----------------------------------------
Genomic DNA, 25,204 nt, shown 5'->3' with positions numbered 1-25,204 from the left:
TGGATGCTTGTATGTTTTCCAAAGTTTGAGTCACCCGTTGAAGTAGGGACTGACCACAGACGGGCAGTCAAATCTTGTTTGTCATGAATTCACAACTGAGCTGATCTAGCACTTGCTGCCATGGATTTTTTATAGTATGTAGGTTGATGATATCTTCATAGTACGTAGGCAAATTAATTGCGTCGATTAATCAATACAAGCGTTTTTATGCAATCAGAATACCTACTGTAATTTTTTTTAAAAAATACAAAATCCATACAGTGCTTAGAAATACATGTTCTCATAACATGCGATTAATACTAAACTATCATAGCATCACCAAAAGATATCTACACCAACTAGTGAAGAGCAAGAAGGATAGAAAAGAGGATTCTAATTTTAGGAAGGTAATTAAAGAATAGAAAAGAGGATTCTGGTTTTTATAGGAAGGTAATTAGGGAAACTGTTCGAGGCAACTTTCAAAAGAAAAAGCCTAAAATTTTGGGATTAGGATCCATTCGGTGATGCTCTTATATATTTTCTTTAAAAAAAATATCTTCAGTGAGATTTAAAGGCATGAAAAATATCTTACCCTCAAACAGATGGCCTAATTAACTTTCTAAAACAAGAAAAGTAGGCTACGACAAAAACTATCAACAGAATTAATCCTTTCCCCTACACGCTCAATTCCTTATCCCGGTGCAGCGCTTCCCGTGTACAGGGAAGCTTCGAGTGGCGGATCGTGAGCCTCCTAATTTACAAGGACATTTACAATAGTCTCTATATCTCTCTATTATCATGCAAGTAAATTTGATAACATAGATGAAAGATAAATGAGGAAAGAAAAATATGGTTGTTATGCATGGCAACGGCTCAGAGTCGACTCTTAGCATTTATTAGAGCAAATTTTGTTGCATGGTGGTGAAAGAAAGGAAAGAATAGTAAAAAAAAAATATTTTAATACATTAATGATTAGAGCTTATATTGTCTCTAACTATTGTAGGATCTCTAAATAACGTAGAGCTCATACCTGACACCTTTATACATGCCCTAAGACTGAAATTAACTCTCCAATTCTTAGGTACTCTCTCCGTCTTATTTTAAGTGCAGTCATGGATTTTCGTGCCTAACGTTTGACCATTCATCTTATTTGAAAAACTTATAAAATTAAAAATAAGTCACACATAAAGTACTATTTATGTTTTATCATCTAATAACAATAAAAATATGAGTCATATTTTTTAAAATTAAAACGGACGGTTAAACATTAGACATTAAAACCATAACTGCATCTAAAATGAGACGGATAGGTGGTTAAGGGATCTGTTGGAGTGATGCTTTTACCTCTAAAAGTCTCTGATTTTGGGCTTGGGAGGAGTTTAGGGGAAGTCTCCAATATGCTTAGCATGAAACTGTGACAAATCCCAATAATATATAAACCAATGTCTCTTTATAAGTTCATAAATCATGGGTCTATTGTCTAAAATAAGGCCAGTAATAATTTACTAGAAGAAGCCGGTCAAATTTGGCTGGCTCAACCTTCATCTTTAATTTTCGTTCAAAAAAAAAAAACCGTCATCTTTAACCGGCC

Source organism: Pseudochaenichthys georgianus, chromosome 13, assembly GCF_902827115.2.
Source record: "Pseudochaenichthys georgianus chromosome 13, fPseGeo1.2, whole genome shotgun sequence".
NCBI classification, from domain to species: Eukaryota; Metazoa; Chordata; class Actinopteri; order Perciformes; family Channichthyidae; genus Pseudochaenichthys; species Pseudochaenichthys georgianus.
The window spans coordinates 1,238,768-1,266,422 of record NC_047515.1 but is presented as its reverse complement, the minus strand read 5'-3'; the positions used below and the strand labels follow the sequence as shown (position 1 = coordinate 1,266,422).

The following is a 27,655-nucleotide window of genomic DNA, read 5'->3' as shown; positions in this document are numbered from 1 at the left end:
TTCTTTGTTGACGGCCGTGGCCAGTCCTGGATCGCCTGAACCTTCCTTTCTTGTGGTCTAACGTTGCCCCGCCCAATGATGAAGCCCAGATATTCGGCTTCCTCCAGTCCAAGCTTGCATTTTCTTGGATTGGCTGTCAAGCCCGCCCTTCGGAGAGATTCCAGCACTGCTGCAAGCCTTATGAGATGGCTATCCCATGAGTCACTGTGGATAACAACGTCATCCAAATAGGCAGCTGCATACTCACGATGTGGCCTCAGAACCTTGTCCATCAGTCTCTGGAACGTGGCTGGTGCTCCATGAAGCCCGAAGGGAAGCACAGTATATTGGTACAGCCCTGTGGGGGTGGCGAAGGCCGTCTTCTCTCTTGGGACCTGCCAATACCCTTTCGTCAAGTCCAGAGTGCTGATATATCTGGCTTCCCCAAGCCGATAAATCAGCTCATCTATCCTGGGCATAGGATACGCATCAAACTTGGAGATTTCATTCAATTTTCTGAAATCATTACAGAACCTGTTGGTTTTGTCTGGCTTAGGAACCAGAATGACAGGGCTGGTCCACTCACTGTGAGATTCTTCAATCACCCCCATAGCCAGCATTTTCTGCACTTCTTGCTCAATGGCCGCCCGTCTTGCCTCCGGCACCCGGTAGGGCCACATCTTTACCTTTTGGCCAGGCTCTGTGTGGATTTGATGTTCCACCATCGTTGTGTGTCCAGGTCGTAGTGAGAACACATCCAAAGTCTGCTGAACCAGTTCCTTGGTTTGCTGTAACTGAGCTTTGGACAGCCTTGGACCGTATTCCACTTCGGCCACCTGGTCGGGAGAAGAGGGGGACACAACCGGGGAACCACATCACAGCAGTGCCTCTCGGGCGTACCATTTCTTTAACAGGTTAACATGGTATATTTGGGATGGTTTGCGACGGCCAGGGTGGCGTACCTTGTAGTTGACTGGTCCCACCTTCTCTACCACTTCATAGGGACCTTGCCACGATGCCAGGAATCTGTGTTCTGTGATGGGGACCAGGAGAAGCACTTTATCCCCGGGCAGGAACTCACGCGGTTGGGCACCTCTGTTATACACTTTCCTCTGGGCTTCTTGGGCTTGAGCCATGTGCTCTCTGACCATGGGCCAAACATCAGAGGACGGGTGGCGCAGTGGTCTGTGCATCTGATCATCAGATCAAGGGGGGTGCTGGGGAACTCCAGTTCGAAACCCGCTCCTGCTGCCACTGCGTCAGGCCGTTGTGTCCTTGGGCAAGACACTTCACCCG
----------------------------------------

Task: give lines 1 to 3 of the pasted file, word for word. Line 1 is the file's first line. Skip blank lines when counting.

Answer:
Genomic DNA, 25,204 nt, shown 5'->3' with positions numbered 1-25,204 from the left:
TGGATGCTTGTATGTTTTCCAAAGTTTGAGTCACCCGTTGAAGTAGGGACTGACCACAGACGGGCAGTCAAATCTTGTTTGTCATGAATTCACAACTGAGCTGATCTAGCACTTGCTGCCATGGATTTTTTATAGTATGTAGGTTGATGATATCTTCATAGTACGTAGGCAAATTAATTGCGTCGATTAATCAATACAAGCGTTTTTATGCAATCAGAATACCTACTGTAATTTTTTTTAAAAAATACAAAATCCATACAGTGCTTAGAAATACATGTTCTCATAACATGCGATTAATACTAAACTATCATAGCATCACCAAAAGATATCTACACCAACTAGTGAAGAGCAAGAAGGATAGAAAAGAGGATTCTAATTTTAGGAAGGTAATTAAAGAATAGAAAAGAGGATTCTGGTTTTTATAGGAAGGTAATTAGGGAAACTGTTCGAGGCAACTTTCAAAAGAAAAAGCCTAAAATTTTGGGATTAGGATCCATTCGGTGATGCTCTTATATATTTTCTTTAAAAAAAATATCTTCAGTGAGATTTAAAGGCATGAAAAATATCTTACCCTCAAACAGATGGCCTAATTAACTTTCTAAAACAAGAAAAGTAGGCTACGACAAAAACTATCAACAGAATTAATCCTTTCCCCTACACGCTCAATTCCTTATCCCGGTGCAGCGCTTCCCGTGTACAGGGAAGCTTCGAGTGGCGGATCGTGAGCCTCCTAATTTACAAGGACATTTACAATAGTCTCTATATCTCTCTATTATCATGCAAGTAAATTTGATAACATAGATGAAAGATAAATGAGGAAAGAAAAATATGGTTGTTATGCATGGCAACGGCTCAGAGTCGACTCTTAGCATTTATTAGAGCAAATTTTGTTGCATGGTGGTGAAAGAAAGGAAAGAATAGTAAAAAAAAAATATTTTAATACATTAATGATTAGAGCTTATATTGTCTCTAACTATTGTAGGATCTCTAAATAACGTAGAGCTCATACCTGACACCTTTATACATGCCCTAAGACTGAAATTAACTCTCCAATTCTTAGGTACTCTCTCCGTCTTATTTTAAGTGCAGTCATGGATTTTCGTGCCTAACGTTTGACCATTCATCTTATTTGAAAAACTTATAAAATTAAAAATAAGTCACACATAAAGTACTATTTATGTTTTATCATCTAATAACAATAAAAATATGAGTCATATTTTTTAAAATTAAAACGGACGGTTAAACATTAGACATTAAAACCATAACTGCATCTAAAATGAGACGGATAGGTGGTTAAGGGATCTGTTGGAGTGATGCTTTTACCTCTAAAAGTCTCTGATTTTGGGCTTGGGAGGAGTTTAGGGGAAGTCTCCAATATGCTTAGCATGAAACTGTGACAAATCCCAATAATATATAAACCAATGTCTCTTTATAAGTTCATAAATCATGGGTCTATTGTCTAAAATAAGGCCAGTAATAATTTACTAGAAGAAGCCGGTCAAATTTGGCTGGCTCAACCTTCATCTTTAATTTTCGTTCAAAAAAAAAAAACCGTCATCTTTAACCGGCC

Source organism: Pseudochaenichthys georgianus, chromosome 13, assembly GCF_902827115.2.